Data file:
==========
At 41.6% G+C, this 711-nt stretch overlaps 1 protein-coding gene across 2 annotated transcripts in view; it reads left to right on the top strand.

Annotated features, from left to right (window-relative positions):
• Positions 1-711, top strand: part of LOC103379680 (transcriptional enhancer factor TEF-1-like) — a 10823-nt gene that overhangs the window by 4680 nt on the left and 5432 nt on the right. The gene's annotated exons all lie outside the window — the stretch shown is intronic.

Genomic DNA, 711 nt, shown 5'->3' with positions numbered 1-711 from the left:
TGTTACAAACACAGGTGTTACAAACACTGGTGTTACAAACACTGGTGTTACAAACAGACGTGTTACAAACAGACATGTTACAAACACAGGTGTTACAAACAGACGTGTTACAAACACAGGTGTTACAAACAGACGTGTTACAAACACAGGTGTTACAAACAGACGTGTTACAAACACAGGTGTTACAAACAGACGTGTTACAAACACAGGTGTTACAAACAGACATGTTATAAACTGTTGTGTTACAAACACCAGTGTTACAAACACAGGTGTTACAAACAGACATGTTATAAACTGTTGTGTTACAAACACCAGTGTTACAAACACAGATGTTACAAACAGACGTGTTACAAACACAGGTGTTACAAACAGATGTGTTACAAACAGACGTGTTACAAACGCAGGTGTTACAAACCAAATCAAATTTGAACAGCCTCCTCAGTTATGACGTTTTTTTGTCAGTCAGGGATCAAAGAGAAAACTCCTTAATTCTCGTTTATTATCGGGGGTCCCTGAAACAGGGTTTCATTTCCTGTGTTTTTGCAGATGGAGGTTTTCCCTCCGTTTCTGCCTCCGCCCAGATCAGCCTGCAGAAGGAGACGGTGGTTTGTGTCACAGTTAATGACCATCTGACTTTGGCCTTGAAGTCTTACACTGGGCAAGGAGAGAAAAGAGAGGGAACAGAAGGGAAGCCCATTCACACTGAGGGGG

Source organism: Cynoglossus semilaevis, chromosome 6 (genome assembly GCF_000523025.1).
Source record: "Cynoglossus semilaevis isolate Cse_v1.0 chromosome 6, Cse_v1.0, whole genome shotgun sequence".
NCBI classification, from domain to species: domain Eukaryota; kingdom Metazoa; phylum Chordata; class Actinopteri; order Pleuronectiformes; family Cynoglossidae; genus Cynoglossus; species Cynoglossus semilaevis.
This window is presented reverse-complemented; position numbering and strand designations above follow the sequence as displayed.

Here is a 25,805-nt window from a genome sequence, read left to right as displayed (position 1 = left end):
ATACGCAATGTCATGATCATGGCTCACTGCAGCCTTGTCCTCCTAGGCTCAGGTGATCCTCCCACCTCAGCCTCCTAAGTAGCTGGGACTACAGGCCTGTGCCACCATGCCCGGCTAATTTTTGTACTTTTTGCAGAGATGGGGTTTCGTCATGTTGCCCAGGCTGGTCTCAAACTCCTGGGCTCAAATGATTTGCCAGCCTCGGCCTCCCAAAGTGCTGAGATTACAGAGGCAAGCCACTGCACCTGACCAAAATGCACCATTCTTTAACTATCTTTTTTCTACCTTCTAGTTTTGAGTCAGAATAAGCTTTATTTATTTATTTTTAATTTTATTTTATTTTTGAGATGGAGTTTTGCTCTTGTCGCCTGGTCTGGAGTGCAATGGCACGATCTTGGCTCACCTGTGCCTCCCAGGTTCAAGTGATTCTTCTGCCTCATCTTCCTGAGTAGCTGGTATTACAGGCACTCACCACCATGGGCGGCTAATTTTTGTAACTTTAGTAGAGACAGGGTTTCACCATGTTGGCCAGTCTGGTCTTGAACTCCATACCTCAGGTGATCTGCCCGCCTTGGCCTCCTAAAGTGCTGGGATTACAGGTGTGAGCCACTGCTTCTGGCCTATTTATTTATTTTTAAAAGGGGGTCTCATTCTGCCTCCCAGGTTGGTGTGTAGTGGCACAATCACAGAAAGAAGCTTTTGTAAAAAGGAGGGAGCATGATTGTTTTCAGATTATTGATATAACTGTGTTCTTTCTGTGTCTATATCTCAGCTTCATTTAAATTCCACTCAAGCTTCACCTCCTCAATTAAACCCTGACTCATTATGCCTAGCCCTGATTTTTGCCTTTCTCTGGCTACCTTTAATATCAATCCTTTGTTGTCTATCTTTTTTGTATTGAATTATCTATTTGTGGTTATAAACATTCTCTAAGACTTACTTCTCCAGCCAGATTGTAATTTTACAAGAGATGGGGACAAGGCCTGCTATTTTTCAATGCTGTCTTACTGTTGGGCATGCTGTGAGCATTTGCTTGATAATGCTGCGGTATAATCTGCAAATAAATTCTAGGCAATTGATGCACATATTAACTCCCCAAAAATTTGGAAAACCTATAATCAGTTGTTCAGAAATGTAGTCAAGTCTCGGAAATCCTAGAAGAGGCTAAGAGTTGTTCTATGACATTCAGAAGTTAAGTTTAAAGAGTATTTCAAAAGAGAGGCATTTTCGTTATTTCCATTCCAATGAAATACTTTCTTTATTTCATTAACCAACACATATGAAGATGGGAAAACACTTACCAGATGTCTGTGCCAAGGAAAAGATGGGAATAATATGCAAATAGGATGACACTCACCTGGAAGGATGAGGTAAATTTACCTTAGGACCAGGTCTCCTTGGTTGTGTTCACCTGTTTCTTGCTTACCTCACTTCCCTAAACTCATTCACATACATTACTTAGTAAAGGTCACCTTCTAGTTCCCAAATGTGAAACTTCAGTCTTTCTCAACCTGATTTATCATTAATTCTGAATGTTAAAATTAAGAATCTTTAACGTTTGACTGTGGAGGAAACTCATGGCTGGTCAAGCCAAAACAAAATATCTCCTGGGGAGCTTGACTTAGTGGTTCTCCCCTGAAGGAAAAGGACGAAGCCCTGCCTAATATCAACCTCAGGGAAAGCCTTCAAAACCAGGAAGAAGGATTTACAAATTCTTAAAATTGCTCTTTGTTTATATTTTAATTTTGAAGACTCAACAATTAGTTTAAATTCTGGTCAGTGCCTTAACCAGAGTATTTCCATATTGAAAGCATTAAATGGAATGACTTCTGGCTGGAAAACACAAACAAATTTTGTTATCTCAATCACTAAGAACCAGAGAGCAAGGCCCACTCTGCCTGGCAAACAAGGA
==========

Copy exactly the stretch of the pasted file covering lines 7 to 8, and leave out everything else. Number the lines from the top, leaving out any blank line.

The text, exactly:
Source record: "Cynoglossus semilaevis isolate Cse_v1.0 chromosome 6, Cse_v1.0, whole genome shotgun sequence".
NCBI classification, from domain to species: domain Eukaryota; kingdom Metazoa; phylum Chordata; class Actinopteri; order Pleuronectiformes; family Cynoglossidae; genus Cynoglossus; species Cynoglossus semilaevis.